This is the finished sculpture that I showed you a photo of in the post before this.  It is a lady-like stork, holding a bouquet of red flowers.  The sculptures were base-coated with a dark acrylic paint, then we added oil pastels all over the surface of the work to make it textural and colorful.  
Zachary D. made a young owl who is suited up for St. Patrick's Day!  He formed everything out of newspaper that was squished into simple forms, then taped with masking tape.  The hat is newspaper on top and chip board covered with plaster craft forms the base .  It was hot-glued on after everything was painted.  This little guy is loaded with personality, wouldn't you agree?
This is one of my favorites!  Casey worked so hard on her sculpture of this frog dressed in formalwear, and we were all impressed with the amazing outcome!  I love her color choices because the colors are so vibrant next to the green tones of the frog's skin.  The bow tie is fabric, but everything else was carefully constructed from newspaper, plaster craft, acrylic paint ( base coat) and oil pastels.  
                                                                               
Samantha made this amazing "Military Buck" all decked out in his traditional uniform.  He is a "bust" in the truest sense of the term , since the form ends at the "bustline".
 
Anthony uses a small brush as he adds another color to his sculpture of a bear in Native American-inspired costume.
Maddie C. did a great job choosing colors that helped all of the details really "pop" on her sculpture of a duckling.  It is always a joy to see a student who is pleased with the results of a lot of hard work!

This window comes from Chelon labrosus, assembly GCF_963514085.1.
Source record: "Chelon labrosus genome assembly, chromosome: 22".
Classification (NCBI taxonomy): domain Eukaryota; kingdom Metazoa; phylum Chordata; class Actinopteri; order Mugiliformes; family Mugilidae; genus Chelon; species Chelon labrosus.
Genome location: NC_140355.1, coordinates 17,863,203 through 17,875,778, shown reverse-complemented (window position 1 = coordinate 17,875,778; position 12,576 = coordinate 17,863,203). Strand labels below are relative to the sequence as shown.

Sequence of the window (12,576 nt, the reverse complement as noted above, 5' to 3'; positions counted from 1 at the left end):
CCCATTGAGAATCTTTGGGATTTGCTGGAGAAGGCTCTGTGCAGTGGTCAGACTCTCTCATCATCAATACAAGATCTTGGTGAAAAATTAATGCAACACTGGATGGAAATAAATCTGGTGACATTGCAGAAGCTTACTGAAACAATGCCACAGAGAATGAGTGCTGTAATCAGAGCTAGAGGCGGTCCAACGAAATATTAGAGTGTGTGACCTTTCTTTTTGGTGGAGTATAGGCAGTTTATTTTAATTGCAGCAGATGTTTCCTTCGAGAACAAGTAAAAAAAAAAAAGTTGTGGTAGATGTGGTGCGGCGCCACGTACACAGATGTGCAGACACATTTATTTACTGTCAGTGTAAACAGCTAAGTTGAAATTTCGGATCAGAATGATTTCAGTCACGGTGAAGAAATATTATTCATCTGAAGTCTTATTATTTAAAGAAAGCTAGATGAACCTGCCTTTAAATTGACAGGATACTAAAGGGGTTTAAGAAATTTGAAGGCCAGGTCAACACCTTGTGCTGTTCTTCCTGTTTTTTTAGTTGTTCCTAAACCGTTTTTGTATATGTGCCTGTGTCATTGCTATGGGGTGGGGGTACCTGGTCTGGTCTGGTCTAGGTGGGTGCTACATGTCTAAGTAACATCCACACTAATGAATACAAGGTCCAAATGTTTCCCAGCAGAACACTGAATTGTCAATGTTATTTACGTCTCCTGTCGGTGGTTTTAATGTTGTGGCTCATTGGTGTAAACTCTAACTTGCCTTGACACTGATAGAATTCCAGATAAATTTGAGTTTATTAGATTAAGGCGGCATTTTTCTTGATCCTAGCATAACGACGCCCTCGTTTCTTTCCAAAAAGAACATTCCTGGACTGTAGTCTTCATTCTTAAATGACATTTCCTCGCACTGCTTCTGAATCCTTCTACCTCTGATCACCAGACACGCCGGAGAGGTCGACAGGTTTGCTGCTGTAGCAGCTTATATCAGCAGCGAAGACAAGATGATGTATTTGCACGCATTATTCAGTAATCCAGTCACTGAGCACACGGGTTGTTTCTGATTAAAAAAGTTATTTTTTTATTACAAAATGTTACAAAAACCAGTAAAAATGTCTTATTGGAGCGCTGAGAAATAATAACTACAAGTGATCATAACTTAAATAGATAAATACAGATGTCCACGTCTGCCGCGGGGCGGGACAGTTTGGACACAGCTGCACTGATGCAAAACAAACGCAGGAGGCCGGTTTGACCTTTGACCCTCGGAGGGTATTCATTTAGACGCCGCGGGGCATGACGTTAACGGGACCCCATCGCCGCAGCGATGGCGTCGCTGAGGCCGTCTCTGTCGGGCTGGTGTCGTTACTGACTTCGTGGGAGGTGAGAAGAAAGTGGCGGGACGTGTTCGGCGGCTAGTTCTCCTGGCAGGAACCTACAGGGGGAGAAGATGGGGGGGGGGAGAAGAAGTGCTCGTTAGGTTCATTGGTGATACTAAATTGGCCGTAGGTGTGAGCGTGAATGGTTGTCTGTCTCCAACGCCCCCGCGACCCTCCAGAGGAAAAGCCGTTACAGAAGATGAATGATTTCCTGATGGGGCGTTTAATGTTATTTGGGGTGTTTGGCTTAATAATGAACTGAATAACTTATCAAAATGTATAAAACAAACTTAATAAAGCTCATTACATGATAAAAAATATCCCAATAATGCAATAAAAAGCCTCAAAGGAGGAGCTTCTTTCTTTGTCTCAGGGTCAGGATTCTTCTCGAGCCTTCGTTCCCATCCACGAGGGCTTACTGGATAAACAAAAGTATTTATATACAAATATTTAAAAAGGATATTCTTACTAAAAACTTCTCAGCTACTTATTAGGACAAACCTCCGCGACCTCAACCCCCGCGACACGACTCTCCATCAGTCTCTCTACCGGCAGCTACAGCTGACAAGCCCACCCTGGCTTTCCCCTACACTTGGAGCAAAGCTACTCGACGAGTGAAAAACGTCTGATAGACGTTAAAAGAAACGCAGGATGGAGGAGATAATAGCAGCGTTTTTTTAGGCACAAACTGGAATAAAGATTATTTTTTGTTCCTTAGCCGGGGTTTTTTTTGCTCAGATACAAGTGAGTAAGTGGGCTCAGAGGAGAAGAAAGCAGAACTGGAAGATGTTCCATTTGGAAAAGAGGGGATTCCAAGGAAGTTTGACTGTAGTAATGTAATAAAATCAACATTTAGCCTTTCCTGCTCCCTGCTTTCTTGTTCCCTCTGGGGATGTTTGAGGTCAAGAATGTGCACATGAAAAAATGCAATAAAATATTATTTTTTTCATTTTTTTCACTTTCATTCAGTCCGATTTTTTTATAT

I hope that you find the work to be inspiring!  Although this lesson was tons of work, the kids really enjoyed the process of starting with an idea, rendering it in two dimensions and transforming it into a 3-dimensional work of art! 



Sunday, January 8, 2012

Animal Portraits Inspire Sculptural Busts!

Here is a sampling of works in progress made by students in Period 5. Look carefully and you'll see everything from two elephants, a donkey, a shark and a frog.  Read the post below to hear about how we made these large plaster sculptures!
Angel had to figure out how to keep her sculpture of a stork from tipping over with all of the "beak weight" in the front of the head!  We ended up inserting the neck into a cardboard tube with a round base to add stability.
Emma L. works on applying plastercraft strips over the newspaper forms of her work, a Canadian goose! Eventually this sculpture ended up with additional cardboard supports to keep it upright and represent the top of the wings.
Brandon G. did a wonderful job constructing the forms for his sculpture of a "Gangsta Rat", complete with  a baseball hat and difficult to construct open mouth.


We were all psyched about the awesome results of the sepia tone animal portrait lesson! So, after  considering the interest level of the kids, I decided to move forward by expanding the unit to include a 3-dimensional version! I found many photos of various "busts" which are sculptural portraits of people and animals.  I borrowed a plaster bust in a classical style to illustrate the 3-dimensional qualities of the assignment.  One of my students brought in a full size bust of Thomas Jefferson.  This was helpful because it was finished with a great looking aged bronze patina and had wonderful clothing, too.